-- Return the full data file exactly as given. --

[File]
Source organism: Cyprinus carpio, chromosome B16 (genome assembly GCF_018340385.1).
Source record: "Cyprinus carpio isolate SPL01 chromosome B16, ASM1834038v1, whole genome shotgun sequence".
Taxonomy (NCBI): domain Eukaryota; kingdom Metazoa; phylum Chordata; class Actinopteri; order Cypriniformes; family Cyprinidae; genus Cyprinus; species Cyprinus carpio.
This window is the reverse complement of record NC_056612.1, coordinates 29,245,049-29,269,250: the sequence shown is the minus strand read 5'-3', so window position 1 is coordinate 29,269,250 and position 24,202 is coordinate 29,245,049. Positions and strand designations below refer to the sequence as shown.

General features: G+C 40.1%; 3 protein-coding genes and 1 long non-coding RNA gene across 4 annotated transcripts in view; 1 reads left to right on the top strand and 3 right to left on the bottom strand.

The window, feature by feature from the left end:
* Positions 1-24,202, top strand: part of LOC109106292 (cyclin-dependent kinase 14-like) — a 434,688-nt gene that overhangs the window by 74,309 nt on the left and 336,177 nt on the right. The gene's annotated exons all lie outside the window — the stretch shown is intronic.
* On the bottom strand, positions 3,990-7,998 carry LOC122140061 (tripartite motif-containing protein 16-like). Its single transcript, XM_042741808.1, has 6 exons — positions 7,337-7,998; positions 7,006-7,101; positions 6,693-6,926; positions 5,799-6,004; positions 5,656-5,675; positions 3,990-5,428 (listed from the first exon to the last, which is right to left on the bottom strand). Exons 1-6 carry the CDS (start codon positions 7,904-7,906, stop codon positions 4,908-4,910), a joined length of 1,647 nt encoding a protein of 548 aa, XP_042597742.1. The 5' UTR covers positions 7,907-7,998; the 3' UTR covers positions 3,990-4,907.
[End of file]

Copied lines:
Source organism: Cyprinus carpio, chromosome B16 (genome assembly GCF_018340385.1).
Source record: "Cyprinus carpio isolate SPL01 chromosome B16, ASM1834038v1, whole genome shotgun sequence".
Taxonomy (NCBI): domain Eukaryota; kingdom Metazoa; phylum Chordata; class Actinopteri; order Cypriniformes; family Cyprinidae; genus Cyprinus; species Cyprinus carpio.
This window is the reverse complement of record NC_056612.1, coordinates 29,245,049-29,269,250: the sequence shown is the minus strand read 5'-3', so window position 1 is coordinate 29,269,250 and position 24,202 is coordinate 29,245,049. Positions and strand designations below refer to the sequence as shown.

General features: G+C 40.1%; 3 protein-coding genes and 1 long non-coding RNA gene across 4 annotated transcripts in view; 1 reads left to right on the top strand and 3 right to left on the bottom strand.

The window, feature by feature from the left end:
* Positions 1-24,202, top strand: part of LOC109106292 (cyclin-dependent kinase 14-like) — a 434,688-nt gene that overhangs the window by 74,309 nt on the left and 336,177 nt on the right. The gene's annotated exons all lie outside the window — the stretch shown is intronic.
* On the bottom strand, positions 3,990-7,998 carry LOC122140061 (tripartite motif-containing protein 16-like). Its single transcript, XM_042741808.1, has 6 exons — positions 7,337-7,998; positions 7,006-7,101; positions 6,693-6,926; positions 5,799-6,004; positions 5,656-5,675; positions 3,990-5,428 (listed from the first exon to the last, which is right to left on the bottom strand). Exons 1-6 carry the CDS (start codon positions 7,904-7,906, stop codon positions 4,908-4,910), a joined length of 1,647 nt encoding a protein of 548 aa, XP_042597742.1. The 5' UTR covers positions 7,907-7,998; the 3' UTR covers positions 3,990-4,907.